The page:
Tuesday, 4 January 2011

NGA view of School Governor Expenses

The National Governors Association (NGA) firmly believes that all governing bodies should adopt an allowances policy and that all school governors should claim.

The Education (Governors’ Allowances) Regulations 2003 provide the legal framework for governing bodies to pay ‘out of pocket’ expenses to their school governors. The DCSF guidance which accompanied those regulations states:

“It is good practice to pay such allowances as governors should not be out of pocket for the valuable work they do”.

Legitimate allowances include: travel allowances to Governing Body, Committee meetings or training courses, cost of child-care while attending meetings/training, cost of photocopying/printing papers for governing body business.

Back in 2005 the DfES commissioned the National Governors’ Council (now the NGA) to carry out research about the payment of allowances by governing bodies. Over 250 governors responded to the survey, which revealed that:

75% of respondents said that they were out of pocket as result of being a school governor

The Chair of governors was likely to have expenses exceeding other members of the governing body

32% of respondents said their governing body had no allowances policy in place

10% of respondents said their school governing body had an active policy NOT to pay allowances – with a further 31% of respondents saying that claiming allowances was discouraged

The research highlighted that school governors were reluctant to claim allowances for two main reasons:

As volunteers they did not think they should receive any ’reward’ for their role

As the payments came out of the school budget it was seen as ‘taking money away from the children’.

The payment of allowances is not a reward; it is recognition that being a school governor is not a cost-free exercise. Attending governing body meetings may involve travelling expenses, particularly in rural areas.

Some school governors may be able to afford the out of pocket expenses their role entails, but this is not true of all potential school governors and restricting the right to claim may prevent someone from becoming a school governor or force them to resign their position.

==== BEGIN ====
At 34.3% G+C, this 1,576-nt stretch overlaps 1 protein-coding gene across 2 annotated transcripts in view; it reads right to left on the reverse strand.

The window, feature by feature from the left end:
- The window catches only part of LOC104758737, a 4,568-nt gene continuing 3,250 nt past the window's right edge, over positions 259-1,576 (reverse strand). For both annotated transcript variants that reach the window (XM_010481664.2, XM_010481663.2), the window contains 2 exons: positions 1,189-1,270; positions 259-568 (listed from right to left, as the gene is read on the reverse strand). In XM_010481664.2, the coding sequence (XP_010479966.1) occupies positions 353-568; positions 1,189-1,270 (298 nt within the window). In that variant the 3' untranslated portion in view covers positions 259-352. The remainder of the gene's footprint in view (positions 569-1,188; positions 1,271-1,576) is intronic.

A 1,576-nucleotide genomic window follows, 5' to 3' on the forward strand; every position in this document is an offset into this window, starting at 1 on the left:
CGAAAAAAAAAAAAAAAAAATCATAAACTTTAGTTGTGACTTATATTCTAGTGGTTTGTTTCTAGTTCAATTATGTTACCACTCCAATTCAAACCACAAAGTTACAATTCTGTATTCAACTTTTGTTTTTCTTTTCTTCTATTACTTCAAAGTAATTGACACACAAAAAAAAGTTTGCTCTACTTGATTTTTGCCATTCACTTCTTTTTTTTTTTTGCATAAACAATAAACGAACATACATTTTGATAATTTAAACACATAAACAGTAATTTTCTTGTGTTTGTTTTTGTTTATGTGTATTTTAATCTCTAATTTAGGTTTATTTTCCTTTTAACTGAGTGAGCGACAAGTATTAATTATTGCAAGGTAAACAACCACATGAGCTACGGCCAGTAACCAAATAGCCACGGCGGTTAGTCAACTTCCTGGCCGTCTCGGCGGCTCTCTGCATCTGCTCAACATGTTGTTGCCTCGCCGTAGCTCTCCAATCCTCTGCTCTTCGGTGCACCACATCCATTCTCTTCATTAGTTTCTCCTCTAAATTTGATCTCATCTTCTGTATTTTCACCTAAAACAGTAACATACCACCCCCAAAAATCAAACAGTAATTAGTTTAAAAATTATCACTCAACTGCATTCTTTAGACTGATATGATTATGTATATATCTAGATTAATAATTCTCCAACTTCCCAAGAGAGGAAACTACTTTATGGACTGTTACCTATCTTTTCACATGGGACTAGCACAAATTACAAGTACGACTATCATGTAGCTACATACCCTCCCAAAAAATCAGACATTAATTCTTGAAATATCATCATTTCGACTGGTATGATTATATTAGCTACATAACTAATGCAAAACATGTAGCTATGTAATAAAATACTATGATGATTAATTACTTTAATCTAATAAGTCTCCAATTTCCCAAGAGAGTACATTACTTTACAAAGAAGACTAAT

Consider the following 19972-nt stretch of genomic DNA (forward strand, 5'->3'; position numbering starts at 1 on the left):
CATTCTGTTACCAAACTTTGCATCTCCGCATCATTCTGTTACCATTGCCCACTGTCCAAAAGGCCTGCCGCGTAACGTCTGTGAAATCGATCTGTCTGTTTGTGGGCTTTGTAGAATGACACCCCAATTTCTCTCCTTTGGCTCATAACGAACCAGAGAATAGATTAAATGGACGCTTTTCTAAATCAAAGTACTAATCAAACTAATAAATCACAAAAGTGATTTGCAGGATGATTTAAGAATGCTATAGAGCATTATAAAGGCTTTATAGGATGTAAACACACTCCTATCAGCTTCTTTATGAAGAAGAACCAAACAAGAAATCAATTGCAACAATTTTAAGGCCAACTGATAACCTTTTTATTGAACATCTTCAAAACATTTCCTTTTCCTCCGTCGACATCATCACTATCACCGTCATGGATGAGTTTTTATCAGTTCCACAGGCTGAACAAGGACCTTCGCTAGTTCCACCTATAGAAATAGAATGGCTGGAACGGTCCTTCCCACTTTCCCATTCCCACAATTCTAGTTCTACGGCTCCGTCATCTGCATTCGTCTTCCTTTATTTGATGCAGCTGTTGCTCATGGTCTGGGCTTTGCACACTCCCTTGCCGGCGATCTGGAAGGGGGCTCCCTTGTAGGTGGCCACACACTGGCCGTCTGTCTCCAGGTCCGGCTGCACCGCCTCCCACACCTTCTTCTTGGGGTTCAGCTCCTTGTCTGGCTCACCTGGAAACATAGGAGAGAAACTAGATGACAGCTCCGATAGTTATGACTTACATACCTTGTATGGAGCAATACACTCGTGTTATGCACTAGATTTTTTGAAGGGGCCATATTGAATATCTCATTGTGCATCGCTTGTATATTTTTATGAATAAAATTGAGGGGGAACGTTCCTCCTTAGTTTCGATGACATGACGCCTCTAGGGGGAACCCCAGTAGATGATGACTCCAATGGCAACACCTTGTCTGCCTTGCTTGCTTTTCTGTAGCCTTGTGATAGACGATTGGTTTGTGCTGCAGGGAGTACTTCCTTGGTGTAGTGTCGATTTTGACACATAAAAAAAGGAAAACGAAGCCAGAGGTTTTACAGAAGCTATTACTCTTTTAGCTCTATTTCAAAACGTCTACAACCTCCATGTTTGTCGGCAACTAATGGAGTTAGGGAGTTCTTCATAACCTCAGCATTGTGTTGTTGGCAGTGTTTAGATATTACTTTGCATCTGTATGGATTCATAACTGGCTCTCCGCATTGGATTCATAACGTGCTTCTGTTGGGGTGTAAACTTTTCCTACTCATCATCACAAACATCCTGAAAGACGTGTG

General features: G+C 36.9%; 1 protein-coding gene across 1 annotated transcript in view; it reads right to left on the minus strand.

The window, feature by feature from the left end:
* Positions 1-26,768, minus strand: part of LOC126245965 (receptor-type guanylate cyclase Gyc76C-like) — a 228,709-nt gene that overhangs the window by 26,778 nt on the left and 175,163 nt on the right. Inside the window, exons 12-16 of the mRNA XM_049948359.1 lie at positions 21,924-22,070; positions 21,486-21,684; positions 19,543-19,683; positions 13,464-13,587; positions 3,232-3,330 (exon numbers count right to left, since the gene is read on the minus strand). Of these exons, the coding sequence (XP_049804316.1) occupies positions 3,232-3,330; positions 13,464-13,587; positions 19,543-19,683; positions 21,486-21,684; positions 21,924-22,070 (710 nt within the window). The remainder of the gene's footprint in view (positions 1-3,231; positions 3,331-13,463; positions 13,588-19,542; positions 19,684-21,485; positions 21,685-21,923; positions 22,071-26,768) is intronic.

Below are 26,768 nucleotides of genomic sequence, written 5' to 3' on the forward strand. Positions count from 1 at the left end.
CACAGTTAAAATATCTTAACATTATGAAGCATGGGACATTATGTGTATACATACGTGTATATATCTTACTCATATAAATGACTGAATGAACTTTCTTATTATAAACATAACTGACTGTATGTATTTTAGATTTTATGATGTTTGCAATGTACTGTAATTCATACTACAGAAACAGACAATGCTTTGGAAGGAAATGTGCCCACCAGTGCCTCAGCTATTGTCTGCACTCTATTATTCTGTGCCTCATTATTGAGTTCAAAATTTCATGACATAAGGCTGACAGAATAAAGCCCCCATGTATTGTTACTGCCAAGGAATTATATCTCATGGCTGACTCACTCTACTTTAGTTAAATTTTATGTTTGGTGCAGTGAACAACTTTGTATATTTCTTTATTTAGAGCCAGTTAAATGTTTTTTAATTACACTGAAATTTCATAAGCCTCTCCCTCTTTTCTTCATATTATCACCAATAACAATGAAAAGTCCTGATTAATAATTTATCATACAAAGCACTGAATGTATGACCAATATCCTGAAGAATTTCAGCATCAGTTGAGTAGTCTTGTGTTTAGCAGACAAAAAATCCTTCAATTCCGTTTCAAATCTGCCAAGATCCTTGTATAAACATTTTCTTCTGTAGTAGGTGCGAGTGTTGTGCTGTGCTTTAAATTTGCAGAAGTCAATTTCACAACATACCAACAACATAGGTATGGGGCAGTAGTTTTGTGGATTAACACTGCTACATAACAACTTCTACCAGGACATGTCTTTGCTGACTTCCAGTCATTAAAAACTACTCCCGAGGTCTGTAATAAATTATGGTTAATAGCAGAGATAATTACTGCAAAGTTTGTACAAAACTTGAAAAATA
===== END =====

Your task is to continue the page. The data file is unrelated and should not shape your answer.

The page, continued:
The NGA understands the reluctance to use school funds to pay school governor allowances, but if school governors are continually expected to meet the costs of fulfilling an essential role out of their own pocket then there is a real danger that a culture of doing the bare minimum will ensue; meaning school governors will not undertake training and will be poorly informed. Many governing bodies who have adopted an allowances policy set an annual limit on claims.

As a minimum the allowances policy should include the right to claim for:
travelling expenses to governing body meetings and training courses
the cost of child-care while attending meetings/training courses
the cost of photocopying/printing papers for governing body meetings

The Chair of governors should take the lead in encouraging school governors to claim by ensuring that s/he claims. The use of school funds for this purpose does not take away funding from the pupils; this ensures that governors are properly informed and equipped to carry out their role, which must be in the best interests of their pupils.

A governing body with a policy of paying allowances claims will also be going some way to meeting their duty to promote community cohesion by encouraging participation by all members of the community, not just those with deep pockets.

A model allowances policy from the NGA can be found here


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